Year round discounting by retailers and new e-commerce sales days have “killed” Black Friday’s appeal and consumers are over it according to the JDA’s 2016 Consumer Survey.
Forty-seven percent of respondents to the survey plan to skip Black Friday or Cyber Monday altogether this year.
Nearly 3 in 4 respondents (73%) say they prefer to do their holiday shopping outside of the holiday season, during e-commerce sales, such as Amazon Prime Day.
“Consumers continue to be less influenced by the Black Friday holiday deals and are expecting retailers to provide them with more personalized options throughout the year,” said Jim Prewitt, vice president of retail industry strategy at JDA Software. “Amazon Prime Day was a hit this summer, it’s interesting to see how much of an impact it had on our survey respondents and their holiday shopping plans. Its popularity will cause many retailers to not only revisit their holiday sales strategy but how they compete throughout the year.”
Additionally, among the respondents who shopped primarily in-store for Black Friday deals in 2015, 34% are changing their behavior; reporting that this year they plan to shop equally online and in-store (20%), or even primarily online (31%).
The following are some highlights from the survey.
Consumers Demand Free Shipping and Easy Home Delivery
Despite retailers’ growing focus on speedy delivery options (1-hour or next day delivery), 56% of consumers say cost is still the most important factor they consider when placing an online home delivery order. One in four consumers claim they do not shop anywhere that does not offer free shipping. Almost half of respondents (46%) claim they are willing to pay for shipping for a particular priority item this holiday season, but they generally prefer to shop with retailers who offer free shipping.
Free shipping remains such a high priority for consumers that 69% of respondents have spent more than they planned, just to reach the minimum threshold to receive free shipping. This trend is particularly prevalent during the holiday season, with 80% of respondents who shopped primarily online during Black Friday/Cyber Monday last year claiming that they spent more than they intended in order to meet a free shipping threshold.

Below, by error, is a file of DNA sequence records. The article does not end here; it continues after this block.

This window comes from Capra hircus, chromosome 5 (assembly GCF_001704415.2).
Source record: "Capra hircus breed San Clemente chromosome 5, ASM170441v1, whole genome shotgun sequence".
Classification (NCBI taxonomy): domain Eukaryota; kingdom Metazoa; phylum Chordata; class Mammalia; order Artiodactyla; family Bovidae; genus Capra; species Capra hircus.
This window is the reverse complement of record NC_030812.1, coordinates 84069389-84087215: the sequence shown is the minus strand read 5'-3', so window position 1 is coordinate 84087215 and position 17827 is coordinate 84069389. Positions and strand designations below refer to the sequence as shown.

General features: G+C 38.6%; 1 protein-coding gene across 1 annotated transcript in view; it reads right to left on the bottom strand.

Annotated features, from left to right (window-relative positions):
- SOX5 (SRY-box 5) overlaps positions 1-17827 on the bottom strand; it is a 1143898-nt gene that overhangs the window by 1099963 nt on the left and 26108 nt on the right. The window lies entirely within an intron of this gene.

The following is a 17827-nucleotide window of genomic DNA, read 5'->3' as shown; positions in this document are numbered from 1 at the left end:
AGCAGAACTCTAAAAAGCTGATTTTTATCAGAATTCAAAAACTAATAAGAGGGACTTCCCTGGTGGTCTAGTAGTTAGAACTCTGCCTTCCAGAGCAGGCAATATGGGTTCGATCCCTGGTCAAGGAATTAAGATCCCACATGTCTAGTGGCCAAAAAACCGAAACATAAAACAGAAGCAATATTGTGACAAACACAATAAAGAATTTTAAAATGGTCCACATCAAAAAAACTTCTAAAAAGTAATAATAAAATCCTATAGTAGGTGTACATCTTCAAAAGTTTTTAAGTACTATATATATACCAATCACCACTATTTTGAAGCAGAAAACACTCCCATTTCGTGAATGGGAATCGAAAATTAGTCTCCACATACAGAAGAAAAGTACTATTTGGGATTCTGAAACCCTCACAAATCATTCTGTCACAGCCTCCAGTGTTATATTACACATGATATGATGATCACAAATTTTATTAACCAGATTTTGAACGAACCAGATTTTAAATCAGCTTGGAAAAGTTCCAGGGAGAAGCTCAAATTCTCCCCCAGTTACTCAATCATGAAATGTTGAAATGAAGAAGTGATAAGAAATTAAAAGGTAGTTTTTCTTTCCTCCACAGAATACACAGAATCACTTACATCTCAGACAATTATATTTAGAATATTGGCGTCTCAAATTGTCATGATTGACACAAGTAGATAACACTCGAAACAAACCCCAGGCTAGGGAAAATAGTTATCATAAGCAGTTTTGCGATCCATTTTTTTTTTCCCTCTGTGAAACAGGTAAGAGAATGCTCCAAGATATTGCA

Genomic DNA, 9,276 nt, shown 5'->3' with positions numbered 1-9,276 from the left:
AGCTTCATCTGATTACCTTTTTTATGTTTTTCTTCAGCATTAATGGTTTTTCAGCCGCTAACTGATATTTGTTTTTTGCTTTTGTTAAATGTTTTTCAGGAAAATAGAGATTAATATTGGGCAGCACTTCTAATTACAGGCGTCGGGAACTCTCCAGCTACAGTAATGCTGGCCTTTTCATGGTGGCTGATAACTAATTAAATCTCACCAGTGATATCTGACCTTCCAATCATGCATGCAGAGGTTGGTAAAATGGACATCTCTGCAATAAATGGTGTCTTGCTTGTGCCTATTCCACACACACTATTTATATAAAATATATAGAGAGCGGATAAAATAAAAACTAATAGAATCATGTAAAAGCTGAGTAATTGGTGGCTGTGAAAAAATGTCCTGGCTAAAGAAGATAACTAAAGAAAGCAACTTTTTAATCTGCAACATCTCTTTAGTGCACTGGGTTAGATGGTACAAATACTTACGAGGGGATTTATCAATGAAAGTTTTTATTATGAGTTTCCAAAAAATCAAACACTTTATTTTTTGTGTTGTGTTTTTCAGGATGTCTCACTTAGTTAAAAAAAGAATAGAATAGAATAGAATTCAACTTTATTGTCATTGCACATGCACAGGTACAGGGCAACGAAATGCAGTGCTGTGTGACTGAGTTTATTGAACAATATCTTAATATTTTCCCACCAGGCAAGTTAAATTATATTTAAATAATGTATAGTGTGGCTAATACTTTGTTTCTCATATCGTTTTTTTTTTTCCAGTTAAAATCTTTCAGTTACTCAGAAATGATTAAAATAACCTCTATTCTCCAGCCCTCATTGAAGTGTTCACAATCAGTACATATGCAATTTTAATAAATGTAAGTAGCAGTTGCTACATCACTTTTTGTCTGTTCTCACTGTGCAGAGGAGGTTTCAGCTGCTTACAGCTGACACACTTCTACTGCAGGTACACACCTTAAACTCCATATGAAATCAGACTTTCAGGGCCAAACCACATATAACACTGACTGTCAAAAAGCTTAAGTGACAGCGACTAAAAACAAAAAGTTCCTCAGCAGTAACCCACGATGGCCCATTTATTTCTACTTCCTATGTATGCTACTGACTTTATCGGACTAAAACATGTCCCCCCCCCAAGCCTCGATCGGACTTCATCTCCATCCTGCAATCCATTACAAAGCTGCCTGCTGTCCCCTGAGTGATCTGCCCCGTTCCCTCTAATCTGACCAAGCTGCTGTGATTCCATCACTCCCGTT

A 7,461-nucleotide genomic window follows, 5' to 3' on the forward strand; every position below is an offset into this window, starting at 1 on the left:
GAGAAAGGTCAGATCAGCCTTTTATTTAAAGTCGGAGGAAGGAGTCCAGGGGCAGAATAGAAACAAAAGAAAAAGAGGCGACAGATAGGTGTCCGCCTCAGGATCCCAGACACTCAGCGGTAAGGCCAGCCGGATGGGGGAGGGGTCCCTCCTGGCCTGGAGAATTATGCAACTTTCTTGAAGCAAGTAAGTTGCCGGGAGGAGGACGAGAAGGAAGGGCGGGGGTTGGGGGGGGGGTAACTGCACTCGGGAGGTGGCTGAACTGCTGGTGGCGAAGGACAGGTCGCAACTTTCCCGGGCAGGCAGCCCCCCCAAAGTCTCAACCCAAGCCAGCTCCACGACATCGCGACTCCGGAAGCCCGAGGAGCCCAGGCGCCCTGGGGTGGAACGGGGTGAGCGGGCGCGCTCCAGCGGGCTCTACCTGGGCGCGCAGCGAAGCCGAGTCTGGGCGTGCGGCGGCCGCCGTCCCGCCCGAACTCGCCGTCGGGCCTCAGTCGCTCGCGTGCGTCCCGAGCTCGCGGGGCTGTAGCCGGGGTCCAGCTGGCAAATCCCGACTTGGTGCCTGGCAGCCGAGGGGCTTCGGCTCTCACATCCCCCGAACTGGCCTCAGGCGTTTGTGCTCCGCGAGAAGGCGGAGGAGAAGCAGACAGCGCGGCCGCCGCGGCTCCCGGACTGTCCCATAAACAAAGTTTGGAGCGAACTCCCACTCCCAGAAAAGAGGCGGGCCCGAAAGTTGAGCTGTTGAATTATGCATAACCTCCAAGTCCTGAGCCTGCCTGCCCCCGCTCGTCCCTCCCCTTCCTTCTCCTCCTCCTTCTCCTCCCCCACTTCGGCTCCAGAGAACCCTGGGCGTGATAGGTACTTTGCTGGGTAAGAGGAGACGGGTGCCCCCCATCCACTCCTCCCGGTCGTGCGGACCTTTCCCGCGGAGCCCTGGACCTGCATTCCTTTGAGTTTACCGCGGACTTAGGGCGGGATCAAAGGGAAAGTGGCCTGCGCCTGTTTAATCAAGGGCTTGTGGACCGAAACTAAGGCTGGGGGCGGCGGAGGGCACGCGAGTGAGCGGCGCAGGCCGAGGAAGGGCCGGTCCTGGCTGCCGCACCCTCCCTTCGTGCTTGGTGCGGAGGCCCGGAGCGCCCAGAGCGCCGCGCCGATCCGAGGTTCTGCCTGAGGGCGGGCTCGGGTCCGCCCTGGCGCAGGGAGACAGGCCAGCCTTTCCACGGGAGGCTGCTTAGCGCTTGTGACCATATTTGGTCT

Retailers and e-commerce seem to be improving when it comes to home deliveries, with 75% of consumers reporting they have not experienced an issue in the last 12 months. However, there is still room for improvement and one of the most common errors consumers report experiencing is also the most intolerable. Of those who did have an issue in the last 12 months, 29% of respondents said they did not receive an item and the retailer/delivery company claimed the delivery was made. This is interesting since nearly 44% of all respondents stated this was the most serious issue that would cause them to no longer shop with a retailer. Overall, retailers are more likely to be blamed for any home delivery issues (55%) over shipping companies (45%).
“Given the rise in e-commerce, retailers are grappling with the demands of an always on supply chain,” said Prewitt. “With the continued proliferation of sales and discounting and the challenge of satisfying consumer demand across channels, retailers and manufacturers need an agile supply chain capable of keeping up with changing consumer behavior to better manage inventory and profitability.”
Buy Online Pick-up in Store is a Time Saver for Consumers, When Done Correctly
Recent holiday hiring announcements by major retailers indicate an increased need for staff to support omni-channel fulfillment options, like “Buy online pick-up in store” (BOPIS). This corresponds with the survey results that found almost half of respondents (46%) have used BOPIS options in the last 12 months, a nearly 33% increase from the 2015 JDA Consumer Survey. The convenience of the service seems to be the primary driver of growing adoption rates, with 39% using it to avoid home delivery charges and 31% wanting the product sooner.
While BOPIS services have become more popular, retailers are still figuring out how to streamline the process and manage mounting customer expectations. Forty percent of the respondents who have leveraged BOPIS in the last 12 months have experienced a problem. Of those problems, staff-related issues seem to be most predominant, with 22% of respondents reporting that store associates took a long time or were unable to find their order, and 15% reporting a lack of dedicated BOPIS staff to assist with pick-ups.
“This year’s survey results showcase the increased demand for additional omni-channel support,” said Prewitt. “Given the condensed holiday calendar – Hanukkah starting on December 24 and Christmas on a Sunday – retailers have to carefully consider their workforce planning for both in-store, omni-channel support and additional staffing at distribution centers.”
Consumers Want More Convenient In-Store Returns in Response to Shipping Frustrations
Half of consumers (50%) find having to pay for return postage and packaging the most frustrating part of returning online items. While 80% of consumers have not used “Buy online return in store” (BORIS) services in the last 12 months, 67% of respondents would prefer to return an online purchase to a store than through the mail. Of those who have used BORIS services in the last 12 months, 40% did so to avoid the hassle of return deliveries.
“As BOPIS is continuing to grow and BORIS is emerging as a core capability to the consumer, more retailers are more likely to merge the lines between online and in-store for both purchases and returns,” said Prewitt. “Of the respondents who have used BOPIS in the last 12 months, 32% have also used BORIS services. This only drives home the need for retailers to increase options to meet the demands of digital consumers who continue to influence shopping trends.”